The landscape around Ardblair Castle has changed beyond all recognition from the medieval period when the site was surrounded by Rae Loch. Although now largely drained, it was the presence of this water feature that made the location ideal for a fortification - not only did it offer a natural defensive barrier, it also provided abundant resources for the castle. For this reason a fortification may well have existed here long before the current structure was built. One author, Nigel Tranter, considers that the boulder footings of the Tower House could be the remains of an earlier castle. Furthermore a mound, just to the east of the current castle, is suggestive of a Norman era fortification although this has not yet been excavated. Certainly a Stephen de Blair owned land near Blairgowrie in the late twelfth century and this may well have included the Ardblair site. Despite this evidence however, the earliest known reference to Ardblair itself dates from 1399 when Robert III granted it to Thomas Blair of Balthayock. What he built on the site, if anything, is uncertain.
The oldest part of the structure seen today is a Tower House which dates from the late sixteenth/early seventeenth century. Built in an L-plan, the tower was a three storey structure plus an attic. The ground floor was a vaulted chamber, presumably a storeroom and kitchen, whilst the Great Hall was on the first floor and accommodation was on the upper levels. A stair tower provided access to all levels and was capped with a conical roof. Unusually this tower was not flush with one side of the main block and thus enabled enfilading fire along both the west and south sides.
Today the Tower House stands in the north-west corner of a courtyard which is surrounded on three sides by additional wings dating from the seventeenth century and later. It is likely these buildings were constructed over the original barmkin (curtain wall) within which would have been the ancillary buildings associated with such a settlement including brewhouse, bakehouse and stables. To the north the barmkin survives although a coat of arms dated 1688 suggests it was rebuilt, or extensively modified, from its original form.
The Blairs were powerful Lairds within Perthshire with the Ardblair estates comprising around one fifth of the land around Blairgowrie. Like many such families they were regularly in feuds and in 1554 Patrick Blair of Ardblair was executed (by beheading) for the murder of George Drummond of Ledcrieff and his son, William. Ardblair remained with the Blair family until 1792 when it passed through marriage to Laurence Oliphant of Gask. The castle was modernised in the mid nineteenth century and further buildings were added within the courtyard at this time. The castle remains the property of the Blair Oliphant family and is a private residence with no public access.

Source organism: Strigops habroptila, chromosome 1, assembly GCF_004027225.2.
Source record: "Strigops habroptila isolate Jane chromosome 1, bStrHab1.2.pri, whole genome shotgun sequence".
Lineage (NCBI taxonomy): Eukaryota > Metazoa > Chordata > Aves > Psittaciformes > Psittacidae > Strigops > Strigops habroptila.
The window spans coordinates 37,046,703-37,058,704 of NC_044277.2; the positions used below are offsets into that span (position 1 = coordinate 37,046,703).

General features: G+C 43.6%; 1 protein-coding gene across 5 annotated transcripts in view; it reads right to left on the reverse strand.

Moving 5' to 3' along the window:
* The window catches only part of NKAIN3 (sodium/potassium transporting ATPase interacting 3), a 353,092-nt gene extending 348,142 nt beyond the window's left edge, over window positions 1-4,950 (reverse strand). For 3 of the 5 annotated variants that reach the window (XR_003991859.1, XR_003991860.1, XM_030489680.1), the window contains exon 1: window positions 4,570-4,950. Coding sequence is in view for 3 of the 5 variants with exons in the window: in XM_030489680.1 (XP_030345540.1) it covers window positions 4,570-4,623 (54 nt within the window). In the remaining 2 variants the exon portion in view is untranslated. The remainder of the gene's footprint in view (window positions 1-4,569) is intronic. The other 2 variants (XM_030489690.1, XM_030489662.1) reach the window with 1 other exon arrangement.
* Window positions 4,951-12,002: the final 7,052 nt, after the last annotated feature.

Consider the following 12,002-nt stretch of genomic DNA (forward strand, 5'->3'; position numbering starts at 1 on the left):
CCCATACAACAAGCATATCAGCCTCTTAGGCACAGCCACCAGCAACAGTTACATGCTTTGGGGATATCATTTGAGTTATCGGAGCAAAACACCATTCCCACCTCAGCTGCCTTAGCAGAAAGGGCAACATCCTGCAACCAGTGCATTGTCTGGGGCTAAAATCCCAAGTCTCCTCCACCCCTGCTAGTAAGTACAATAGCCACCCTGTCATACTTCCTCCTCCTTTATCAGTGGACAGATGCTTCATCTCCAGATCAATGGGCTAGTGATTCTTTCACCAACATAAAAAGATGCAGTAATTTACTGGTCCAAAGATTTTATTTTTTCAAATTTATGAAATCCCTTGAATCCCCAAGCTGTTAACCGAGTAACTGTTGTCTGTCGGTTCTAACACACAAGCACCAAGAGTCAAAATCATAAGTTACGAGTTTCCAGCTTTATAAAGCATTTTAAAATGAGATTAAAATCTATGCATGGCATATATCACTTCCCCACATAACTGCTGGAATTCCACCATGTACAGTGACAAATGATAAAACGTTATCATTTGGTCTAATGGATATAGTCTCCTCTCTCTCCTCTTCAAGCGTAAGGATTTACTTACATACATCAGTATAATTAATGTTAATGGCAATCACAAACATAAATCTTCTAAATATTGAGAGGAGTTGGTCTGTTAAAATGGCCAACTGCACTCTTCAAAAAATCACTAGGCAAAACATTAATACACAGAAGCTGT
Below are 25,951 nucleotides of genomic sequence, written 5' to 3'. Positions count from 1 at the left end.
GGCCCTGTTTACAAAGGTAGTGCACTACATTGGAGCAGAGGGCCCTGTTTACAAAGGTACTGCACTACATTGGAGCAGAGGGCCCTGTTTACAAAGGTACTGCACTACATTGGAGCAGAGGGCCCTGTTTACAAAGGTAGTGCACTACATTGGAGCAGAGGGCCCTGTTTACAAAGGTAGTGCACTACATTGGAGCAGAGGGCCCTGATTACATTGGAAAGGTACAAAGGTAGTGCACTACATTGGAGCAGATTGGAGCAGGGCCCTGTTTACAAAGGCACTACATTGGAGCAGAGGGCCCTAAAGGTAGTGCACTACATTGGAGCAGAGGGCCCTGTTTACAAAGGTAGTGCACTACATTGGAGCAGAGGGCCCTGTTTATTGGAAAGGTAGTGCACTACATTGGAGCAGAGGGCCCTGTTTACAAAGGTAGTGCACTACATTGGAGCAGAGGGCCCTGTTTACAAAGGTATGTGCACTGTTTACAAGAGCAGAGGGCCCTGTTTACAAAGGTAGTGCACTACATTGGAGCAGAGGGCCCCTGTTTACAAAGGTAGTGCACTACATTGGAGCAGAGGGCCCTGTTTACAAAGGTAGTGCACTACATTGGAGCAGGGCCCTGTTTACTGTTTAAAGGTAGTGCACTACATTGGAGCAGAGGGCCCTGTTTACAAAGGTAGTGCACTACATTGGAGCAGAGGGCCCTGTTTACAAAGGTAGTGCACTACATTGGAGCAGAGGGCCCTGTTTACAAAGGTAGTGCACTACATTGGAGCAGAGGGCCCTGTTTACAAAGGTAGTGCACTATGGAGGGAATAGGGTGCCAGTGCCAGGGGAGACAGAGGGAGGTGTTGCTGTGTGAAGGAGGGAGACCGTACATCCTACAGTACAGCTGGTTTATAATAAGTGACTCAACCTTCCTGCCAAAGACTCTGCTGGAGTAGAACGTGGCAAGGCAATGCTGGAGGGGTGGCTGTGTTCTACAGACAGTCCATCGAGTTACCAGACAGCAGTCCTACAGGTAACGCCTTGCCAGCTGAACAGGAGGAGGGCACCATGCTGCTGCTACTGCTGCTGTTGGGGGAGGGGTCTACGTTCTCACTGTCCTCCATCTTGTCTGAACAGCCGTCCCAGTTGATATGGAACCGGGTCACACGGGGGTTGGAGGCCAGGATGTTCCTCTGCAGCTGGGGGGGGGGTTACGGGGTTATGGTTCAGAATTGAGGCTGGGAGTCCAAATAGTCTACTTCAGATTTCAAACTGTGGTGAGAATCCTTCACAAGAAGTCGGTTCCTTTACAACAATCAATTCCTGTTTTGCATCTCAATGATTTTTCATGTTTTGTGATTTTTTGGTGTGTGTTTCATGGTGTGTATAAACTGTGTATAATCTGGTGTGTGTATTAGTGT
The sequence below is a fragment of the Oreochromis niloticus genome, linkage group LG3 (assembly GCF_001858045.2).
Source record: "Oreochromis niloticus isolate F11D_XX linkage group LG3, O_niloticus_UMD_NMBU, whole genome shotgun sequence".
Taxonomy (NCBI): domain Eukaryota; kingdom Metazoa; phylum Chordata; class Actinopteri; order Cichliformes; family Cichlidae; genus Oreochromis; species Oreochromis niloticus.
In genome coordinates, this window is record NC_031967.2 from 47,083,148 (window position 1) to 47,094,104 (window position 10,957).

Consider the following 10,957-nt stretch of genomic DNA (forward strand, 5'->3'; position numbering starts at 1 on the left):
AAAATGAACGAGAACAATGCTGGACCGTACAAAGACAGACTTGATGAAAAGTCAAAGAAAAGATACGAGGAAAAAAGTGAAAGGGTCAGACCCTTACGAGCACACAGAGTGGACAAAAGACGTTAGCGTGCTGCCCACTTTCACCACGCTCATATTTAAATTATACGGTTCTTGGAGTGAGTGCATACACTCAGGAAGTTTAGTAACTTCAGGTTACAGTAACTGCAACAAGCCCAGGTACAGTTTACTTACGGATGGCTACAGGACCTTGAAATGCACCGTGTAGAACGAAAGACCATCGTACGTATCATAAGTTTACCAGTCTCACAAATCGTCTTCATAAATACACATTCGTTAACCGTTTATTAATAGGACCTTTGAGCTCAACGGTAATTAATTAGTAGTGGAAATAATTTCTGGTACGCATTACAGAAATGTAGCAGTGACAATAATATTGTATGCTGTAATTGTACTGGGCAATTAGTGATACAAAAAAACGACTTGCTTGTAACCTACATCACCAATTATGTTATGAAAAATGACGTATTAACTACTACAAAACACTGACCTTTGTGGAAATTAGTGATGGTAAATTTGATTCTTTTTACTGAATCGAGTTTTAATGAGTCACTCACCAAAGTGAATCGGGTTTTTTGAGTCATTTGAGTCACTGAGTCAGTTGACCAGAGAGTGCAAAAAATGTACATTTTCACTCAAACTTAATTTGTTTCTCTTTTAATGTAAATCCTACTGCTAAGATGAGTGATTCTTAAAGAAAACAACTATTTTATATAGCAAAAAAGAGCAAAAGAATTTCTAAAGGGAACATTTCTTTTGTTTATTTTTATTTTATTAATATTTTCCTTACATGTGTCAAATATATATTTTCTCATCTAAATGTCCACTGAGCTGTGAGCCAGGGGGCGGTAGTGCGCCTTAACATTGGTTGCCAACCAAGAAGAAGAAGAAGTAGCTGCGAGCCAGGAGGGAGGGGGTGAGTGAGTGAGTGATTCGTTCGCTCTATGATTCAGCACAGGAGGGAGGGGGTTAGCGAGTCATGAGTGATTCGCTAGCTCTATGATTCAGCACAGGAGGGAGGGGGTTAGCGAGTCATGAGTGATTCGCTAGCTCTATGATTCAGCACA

CANMORE (2016). Ardblair Castle. Royal Commission on the Ancient and Historical Monuments of Scotland.
Cruden, S (1960). The Scottish Castle. Edinburgh.
Forman, S (1961). Ardblair House. Edinburgh.
MacGibbon, D and Ross, T (1892). The castellated and domestic architecture of Scotland from the twelfth to the eighteenth centuries. Edinburgh.
Tranter, N (1962). The fortified house in Scotland. Edinburgh.
Ardblair Castle is a private residence with no public access. Furthermore the site is surrounded by thick woodland that conceals the castle from the nearby public right of way (which passes the mound of the original castle). The only view visitors can get of the structure is from the main road. Should you wish to view this you must take extreme care as the road is national speed limit, it is near a blind bend, there is no footpath and precious little verge. Should you decide to brave this, you can get a view of the exterior of the Tower House (as seen in the photo below right).
Ardblair Castle is an L plan Tower House that has subsequently been augmented by additional wings. Probably replacing an earlier fortification on or near the site, the castle was originally surrounded by a loch that was later drained. It remains a private residence with no public access.
Ardblair Castle is found around one mile west of Blairgowrie. It is not open to the public and therefore not sign-posted but is directly adjacent to the A923 and therefore easily found. On-road parking is possible at the eastern end of the A923 Dunkeld Road but the best option is to park in Blairgowrie. The road has a pavement up until the last 200 metres and thereafter the only way to view the castle is to walk on the busy (and high speed) road. Extreme care must be taken.
Blairgowrie Car Park